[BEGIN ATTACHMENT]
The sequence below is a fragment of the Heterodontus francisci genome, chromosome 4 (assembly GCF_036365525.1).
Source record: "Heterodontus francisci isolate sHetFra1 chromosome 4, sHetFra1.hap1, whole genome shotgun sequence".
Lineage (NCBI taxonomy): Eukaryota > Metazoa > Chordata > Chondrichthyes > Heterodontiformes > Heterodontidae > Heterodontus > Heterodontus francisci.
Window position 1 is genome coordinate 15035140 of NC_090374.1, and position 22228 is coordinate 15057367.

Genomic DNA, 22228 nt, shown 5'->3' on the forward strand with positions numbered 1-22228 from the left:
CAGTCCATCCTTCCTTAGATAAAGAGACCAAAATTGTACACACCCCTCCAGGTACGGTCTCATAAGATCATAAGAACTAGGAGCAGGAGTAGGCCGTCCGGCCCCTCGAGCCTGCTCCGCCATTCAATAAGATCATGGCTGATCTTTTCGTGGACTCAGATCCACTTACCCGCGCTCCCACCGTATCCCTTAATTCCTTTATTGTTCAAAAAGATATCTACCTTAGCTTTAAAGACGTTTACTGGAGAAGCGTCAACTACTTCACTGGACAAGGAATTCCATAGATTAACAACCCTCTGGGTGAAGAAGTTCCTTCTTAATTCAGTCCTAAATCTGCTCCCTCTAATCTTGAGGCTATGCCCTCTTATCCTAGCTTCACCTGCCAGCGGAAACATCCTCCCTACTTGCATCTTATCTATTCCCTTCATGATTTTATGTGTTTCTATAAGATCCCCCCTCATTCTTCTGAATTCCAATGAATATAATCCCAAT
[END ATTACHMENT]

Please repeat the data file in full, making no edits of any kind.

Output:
The sequence below is a fragment of the Heterodontus francisci genome, chromosome 4 (assembly GCF_036365525.1).
Source record: "Heterodontus francisci isolate sHetFra1 chromosome 4, sHetFra1.hap1, whole genome shotgun sequence".
Lineage (NCBI taxonomy): Eukaryota > Metazoa > Chordata > Chondrichthyes > Heterodontiformes > Heterodontidae > Heterodontus > Heterodontus francisci.
Window position 1 is genome coordinate 15035140 of NC_090374.1, and position 22228 is coordinate 15057367.

Genomic DNA, 22228 nt, shown 5'->3' on the forward strand with positions numbered 1-22228 from the left:
CAGTCCATCCTTCCTTAGATAAAGAGACCAAAATTGTACACACCCCTCCAGGTACGGTCTCATAAGATCATAAGAACTAGGAGCAGGAGTAGGCCGTCCGGCCCCTCGAGCCTGCTCCGCCATTCAATAAGATCATGGCTGATCTTTTCGTGGACTCAGATCCACTTACCCGCGCTCCCACCGTATCCCTTAATTCCTTTATTGTTCAAAAAGATATCTACCTTAGCTTTAAAGACGTTTACTGGAGAAGCGTCAACTACTTCACTGGACAAGGAATTCCATAGATTAACAACCCTCTGGGTGAAGAAGTTCCTTCTTAATTCAGTCCTAAATCTGCTCCCTCTAATCTTGAGGCTATGCCCTCTTATCCTAGCTTCACCTGCCAGCGGAAACATCCTCCCTACTTGCATCTTATCTATTCCCTTCATGATTTTATGTGTTTCTATAAGATCCCCCCTCATTCTTCTGAATTCCAATGAATATAATCCCAAT